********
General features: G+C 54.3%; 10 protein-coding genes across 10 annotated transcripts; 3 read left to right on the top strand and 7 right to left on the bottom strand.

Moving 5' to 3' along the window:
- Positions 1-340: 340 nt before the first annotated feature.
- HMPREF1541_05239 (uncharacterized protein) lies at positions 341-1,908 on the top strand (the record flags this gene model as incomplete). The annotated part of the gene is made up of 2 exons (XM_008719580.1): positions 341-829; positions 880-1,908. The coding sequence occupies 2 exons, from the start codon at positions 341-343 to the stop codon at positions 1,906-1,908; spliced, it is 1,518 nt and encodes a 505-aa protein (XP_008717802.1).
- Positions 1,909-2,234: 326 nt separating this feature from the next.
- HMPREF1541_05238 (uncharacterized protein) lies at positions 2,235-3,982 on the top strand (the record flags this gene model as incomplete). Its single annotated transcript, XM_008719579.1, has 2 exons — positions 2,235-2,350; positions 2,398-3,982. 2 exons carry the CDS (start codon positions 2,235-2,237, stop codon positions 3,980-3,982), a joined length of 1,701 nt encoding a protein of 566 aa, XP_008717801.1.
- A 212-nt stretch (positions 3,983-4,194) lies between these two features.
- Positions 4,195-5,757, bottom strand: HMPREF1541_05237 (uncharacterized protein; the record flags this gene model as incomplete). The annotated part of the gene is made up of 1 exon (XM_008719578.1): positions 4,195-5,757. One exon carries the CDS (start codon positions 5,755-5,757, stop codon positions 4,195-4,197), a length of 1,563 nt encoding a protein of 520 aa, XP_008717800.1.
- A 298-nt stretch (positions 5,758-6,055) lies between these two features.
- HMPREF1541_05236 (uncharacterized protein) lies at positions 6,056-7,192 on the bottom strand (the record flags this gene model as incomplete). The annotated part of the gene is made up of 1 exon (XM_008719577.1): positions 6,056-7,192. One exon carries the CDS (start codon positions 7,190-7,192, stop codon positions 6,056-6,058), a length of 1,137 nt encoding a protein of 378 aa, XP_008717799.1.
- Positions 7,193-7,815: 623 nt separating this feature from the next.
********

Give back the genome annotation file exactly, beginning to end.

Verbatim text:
General features: G+C 54.3%; 10 protein-coding genes across 10 annotated transcripts; 3 read left to right on the top strand and 7 right to left on the bottom strand.

Moving 5' to 3' along the window:
- Positions 1-340: 340 nt before the first annotated feature.
- HMPREF1541_05239 (uncharacterized protein) lies at positions 341-1,908 on the top strand (the record flags this gene model as incomplete). The annotated part of the gene is made up of 2 exons (XM_008719580.1): positions 341-829; positions 880-1,908. The coding sequence occupies 2 exons, from the start codon at positions 341-343 to the stop codon at positions 1,906-1,908; spliced, it is 1,518 nt and encodes a 505-aa protein (XP_008717802.1).
- Positions 1,909-2,234: 326 nt separating this feature from the next.
- HMPREF1541_05238 (uncharacterized protein) lies at positions 2,235-3,982 on the top strand (the record flags this gene model as incomplete). Its single annotated transcript, XM_008719579.1, has 2 exons — positions 2,235-2,350; positions 2,398-3,982. 2 exons carry the CDS (start codon positions 2,235-2,237, stop codon positions 3,980-3,982), a joined length of 1,701 nt encoding a protein of 566 aa, XP_008717801.1.
- A 212-nt stretch (positions 3,983-4,194) lies between these two features.
- Positions 4,195-5,757, bottom strand: HMPREF1541_05237 (uncharacterized protein; the record flags this gene model as incomplete). The annotated part of the gene is made up of 1 exon (XM_008719578.1): positions 4,195-5,757. One exon carries the CDS (start codon positions 5,755-5,757, stop codon positions 4,195-4,197), a length of 1,563 nt encoding a protein of 520 aa, XP_008717800.1.
- A 298-nt stretch (positions 5,758-6,055) lies between these two features.
- HMPREF1541_05236 (uncharacterized protein) lies at positions 6,056-7,192 on the bottom strand (the record flags this gene model as incomplete). The annotated part of the gene is made up of 1 exon (XM_008719577.1): positions 6,056-7,192. One exon carries the CDS (start codon positions 7,190-7,192, stop codon positions 6,056-6,058), a length of 1,137 nt encoding a protein of 378 aa, XP_008717799.1.
- Positions 7,193-7,815: 623 nt separating this feature from the next.